Oscars don't mean much. They may not mean anything.
That is not to say I don't enjoy my own, which wasn't an Oscar at all, but a going-away gift when I announced I would be leaving Geneva after one last bang-up production in the amateur company I had founded in the early 1980s, The Little Theater of Geneva. I played Evy in The Gingerbread Lady, had a lot of laughs at at the going-away party, and was off for a new life in the States. The "Oscar" says at its base, To Mary Lois Adshead/From your own creation/The Little Theater of Geneva/1981- The date of demise is left blank, in the unstated hope that the group would continue forever, but as I understand it disbanded after about ten years.
Oscars are nice keepsakes, and this one certainly is a conversation piece, sitting among my books near a bright window overlooking the rooftops of Hoboken. But as for the real ones, they probably add "bankability" to certain players whose agents know how to use them, and they give people some sense of achievement in any case. Anne Bancroft said she gave hers to her mother, who put it on top of the television set. (That was when television sets were furniture.)
The presentations of the awards for the Motion Picture Academy of Arts and Sciences almost always promise a good show, and sometimes deliver. I loved Billy Crystal as host, and look forward to seeing what Hugh Jackman does. Jon Stewart was a bit out of place, but managed to entertain. I even saw the presentation when Rob Lowe danced and sang with Snow White (yecch) and when Sammy Davis, presenting, was not given the envelope he asked for, and brought down the house with, "Ya gave me the wrong envelope??? Wait'll the NAACP hears about this!" I was living in Alabama at the time, and the line was a huge hit in the neighborhood.
The best host of the event will always be Bob Hope, who owned the show for 18 years. Smooth and slick, he always managed to sound spontaneous even though he had the best writers in the biz at the time. His running gag was that he expected to win a statuette, and would occasionally try to wrest one from a winner. On the first year he was replaced, he came breezing onstage in white tie and tails some hour into the proceedings and announced that he was sorry he was late--he had been told the event was in another location!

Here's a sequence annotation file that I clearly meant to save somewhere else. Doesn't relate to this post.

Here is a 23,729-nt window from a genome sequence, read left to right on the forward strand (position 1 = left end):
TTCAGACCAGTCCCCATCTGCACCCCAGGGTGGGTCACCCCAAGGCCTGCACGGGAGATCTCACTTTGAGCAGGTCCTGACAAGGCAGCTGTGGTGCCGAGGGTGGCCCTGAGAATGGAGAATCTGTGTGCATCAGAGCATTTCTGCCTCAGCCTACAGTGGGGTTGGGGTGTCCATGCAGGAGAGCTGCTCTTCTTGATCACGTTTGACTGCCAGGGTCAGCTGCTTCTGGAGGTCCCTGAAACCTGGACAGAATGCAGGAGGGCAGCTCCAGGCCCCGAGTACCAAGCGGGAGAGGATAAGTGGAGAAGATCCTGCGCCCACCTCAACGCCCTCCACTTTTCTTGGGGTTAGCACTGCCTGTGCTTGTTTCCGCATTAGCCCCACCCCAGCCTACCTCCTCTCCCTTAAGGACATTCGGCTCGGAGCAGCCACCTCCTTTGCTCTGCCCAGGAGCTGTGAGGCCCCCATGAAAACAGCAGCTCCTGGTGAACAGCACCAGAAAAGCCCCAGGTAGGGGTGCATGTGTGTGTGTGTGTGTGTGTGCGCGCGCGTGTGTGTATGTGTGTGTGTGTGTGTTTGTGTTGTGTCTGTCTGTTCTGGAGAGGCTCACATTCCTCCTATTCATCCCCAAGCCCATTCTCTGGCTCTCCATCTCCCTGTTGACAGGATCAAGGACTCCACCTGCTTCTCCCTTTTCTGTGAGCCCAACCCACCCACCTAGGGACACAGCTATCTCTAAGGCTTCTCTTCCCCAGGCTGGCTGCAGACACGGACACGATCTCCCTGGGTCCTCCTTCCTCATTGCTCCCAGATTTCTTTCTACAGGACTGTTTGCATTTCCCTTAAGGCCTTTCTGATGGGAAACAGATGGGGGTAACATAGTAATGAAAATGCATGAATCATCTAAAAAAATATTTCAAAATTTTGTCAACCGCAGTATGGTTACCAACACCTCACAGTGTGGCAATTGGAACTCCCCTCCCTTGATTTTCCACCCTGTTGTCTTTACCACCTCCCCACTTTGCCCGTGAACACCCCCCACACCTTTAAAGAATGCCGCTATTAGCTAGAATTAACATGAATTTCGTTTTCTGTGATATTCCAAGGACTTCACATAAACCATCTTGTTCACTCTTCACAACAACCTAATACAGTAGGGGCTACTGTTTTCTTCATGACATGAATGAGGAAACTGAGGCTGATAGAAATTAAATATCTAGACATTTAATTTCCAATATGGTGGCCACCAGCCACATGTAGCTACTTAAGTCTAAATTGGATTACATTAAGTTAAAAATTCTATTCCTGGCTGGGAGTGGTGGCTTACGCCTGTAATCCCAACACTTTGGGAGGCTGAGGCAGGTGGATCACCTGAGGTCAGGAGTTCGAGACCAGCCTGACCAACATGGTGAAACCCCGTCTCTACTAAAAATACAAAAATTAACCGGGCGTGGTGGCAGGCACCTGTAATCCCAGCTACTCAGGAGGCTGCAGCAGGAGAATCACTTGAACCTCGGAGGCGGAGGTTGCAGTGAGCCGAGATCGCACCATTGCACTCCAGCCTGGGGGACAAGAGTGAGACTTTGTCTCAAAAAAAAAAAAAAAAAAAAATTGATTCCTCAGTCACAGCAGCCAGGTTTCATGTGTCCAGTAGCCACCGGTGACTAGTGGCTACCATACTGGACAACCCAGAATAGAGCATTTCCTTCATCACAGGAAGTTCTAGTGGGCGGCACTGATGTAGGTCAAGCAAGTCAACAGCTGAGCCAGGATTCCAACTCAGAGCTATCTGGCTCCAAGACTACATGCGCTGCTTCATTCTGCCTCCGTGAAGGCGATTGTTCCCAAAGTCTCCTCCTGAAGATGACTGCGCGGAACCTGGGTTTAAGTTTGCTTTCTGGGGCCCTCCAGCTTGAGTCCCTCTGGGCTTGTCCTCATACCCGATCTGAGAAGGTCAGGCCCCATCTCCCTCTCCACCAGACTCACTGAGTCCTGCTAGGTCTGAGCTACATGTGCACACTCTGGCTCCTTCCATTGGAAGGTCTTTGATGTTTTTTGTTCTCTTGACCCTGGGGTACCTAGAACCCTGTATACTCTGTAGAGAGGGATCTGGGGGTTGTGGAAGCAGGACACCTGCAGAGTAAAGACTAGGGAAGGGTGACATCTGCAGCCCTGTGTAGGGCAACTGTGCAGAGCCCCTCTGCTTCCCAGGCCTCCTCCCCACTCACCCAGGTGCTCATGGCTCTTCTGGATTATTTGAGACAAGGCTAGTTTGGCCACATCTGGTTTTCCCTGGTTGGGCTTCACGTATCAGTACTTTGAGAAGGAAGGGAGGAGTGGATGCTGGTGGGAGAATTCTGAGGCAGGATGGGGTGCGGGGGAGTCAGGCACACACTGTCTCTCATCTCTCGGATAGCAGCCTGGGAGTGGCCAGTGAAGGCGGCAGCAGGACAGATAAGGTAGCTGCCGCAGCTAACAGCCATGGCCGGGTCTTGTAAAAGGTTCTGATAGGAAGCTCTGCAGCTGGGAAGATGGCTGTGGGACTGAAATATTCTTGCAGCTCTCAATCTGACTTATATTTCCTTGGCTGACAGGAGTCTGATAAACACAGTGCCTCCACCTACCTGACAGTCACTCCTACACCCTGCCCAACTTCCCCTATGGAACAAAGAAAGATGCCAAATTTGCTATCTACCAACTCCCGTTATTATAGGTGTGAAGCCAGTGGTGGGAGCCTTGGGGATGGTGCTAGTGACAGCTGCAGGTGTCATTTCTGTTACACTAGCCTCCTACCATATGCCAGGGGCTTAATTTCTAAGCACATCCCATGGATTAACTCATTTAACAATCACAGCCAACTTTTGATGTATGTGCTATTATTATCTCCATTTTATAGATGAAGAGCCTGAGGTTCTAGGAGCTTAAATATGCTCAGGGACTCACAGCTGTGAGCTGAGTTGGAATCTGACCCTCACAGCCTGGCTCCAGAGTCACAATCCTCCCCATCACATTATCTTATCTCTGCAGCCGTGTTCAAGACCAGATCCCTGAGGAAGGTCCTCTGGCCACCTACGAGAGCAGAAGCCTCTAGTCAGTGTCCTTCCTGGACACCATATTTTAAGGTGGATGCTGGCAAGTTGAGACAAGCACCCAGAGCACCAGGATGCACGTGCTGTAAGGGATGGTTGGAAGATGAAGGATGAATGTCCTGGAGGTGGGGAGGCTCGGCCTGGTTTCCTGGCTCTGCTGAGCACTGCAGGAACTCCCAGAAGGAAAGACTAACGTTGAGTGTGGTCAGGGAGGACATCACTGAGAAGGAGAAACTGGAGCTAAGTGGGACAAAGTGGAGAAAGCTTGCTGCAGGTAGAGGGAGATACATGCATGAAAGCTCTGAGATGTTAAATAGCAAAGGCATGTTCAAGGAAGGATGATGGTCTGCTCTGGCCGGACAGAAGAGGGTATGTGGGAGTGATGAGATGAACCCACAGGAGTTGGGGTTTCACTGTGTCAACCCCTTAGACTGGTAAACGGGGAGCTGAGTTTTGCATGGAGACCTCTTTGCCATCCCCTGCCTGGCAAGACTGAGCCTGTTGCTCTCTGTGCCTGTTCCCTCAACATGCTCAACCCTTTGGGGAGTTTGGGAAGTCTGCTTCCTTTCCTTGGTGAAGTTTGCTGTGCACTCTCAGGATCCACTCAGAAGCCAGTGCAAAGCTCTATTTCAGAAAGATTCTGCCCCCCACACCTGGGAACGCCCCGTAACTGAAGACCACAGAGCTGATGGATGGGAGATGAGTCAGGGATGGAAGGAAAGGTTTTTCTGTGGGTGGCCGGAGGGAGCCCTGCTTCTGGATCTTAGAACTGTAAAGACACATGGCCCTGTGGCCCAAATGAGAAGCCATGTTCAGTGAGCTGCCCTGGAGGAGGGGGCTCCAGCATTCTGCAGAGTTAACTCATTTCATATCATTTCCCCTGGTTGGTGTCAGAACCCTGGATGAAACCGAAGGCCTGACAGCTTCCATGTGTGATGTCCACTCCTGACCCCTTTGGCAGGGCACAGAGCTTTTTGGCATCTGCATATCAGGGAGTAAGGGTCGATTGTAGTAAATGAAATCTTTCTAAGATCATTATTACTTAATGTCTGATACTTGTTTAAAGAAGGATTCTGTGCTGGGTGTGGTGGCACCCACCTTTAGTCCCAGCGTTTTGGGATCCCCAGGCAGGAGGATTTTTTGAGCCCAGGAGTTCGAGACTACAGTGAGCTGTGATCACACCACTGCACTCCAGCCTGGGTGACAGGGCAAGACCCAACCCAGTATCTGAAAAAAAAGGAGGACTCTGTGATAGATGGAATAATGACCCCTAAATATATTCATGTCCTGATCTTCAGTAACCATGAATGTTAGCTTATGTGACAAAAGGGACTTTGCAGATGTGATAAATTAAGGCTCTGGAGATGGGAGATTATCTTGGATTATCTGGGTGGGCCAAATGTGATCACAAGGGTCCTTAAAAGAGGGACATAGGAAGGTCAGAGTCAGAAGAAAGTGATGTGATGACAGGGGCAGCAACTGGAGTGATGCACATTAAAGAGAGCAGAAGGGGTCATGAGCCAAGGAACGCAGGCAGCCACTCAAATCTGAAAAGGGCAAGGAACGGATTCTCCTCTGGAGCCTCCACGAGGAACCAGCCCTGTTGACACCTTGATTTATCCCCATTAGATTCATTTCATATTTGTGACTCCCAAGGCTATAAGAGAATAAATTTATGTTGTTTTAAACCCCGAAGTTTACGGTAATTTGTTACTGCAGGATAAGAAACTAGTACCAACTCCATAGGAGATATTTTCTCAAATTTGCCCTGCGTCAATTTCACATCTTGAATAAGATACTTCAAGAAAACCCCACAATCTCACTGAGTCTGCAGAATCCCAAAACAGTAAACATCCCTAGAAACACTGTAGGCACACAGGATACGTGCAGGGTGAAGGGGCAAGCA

Nobody really cares who wins an Oscar, except perhaps the occasional tearful recipient. Not that many of us have seen the films, besides, how can we say which performance is "best"? Makes no sense. Audiences like the show because it is a glimpse of live television and something just may go wrong, or at least not as written, not as predicted. This year the only surprise for certain will be the winner of the Best Supporting Actress award. I would not venture to say who it will be among the following: Amy Adams in Doubt,Penélope Cruz in Vicky Cristina Barcelona, Viola Davis in Doubt, Taraji P. Henson in The Curious Case of Benjamin Button, or Marisa Tomei in The Wrestler. As it happens I've seen 'em all except The Wrestler, which it would take a very powerful team of wrestlers to drag me to see. My guess is that the statue will go to Viola Davis. Every one of the actresses I saw was flawless, moving and excellent, and I have no doubt that Marisa Tomei was too (but she has one; this is not her turn). I think Doubt was a fine little film with four outstanding performances, but hers will probably bring home the gold. If I were voting, I'd give my ballot to Penelope Cruz, no, maybe I would give it to Miss Davis. Who knows? I'd like to see either of them get it. I'd like to see somebody in Benjamin Button get one, but I'm not expecting it, except maybe for Art Direction, Costumes, or Musical Score. Pitt and Blanchett were awesome, the movie was breathtaking, but they are not going to win the statue.
You see, it's about something else. It's about moneymaking, the commerce of movies, the ability of the industry to congratulate itself for its artistic merit while rewarding its achievers in the area of ticket sales. It's about sizzle at the same time that it's about steak. It's not very important, but it means everything.
And it's usually a hell of a good show. I'll be at the tv Sunday night until, if true to form, I fall asleep at the set. Again, not very important--I'll learn the big winners the next day.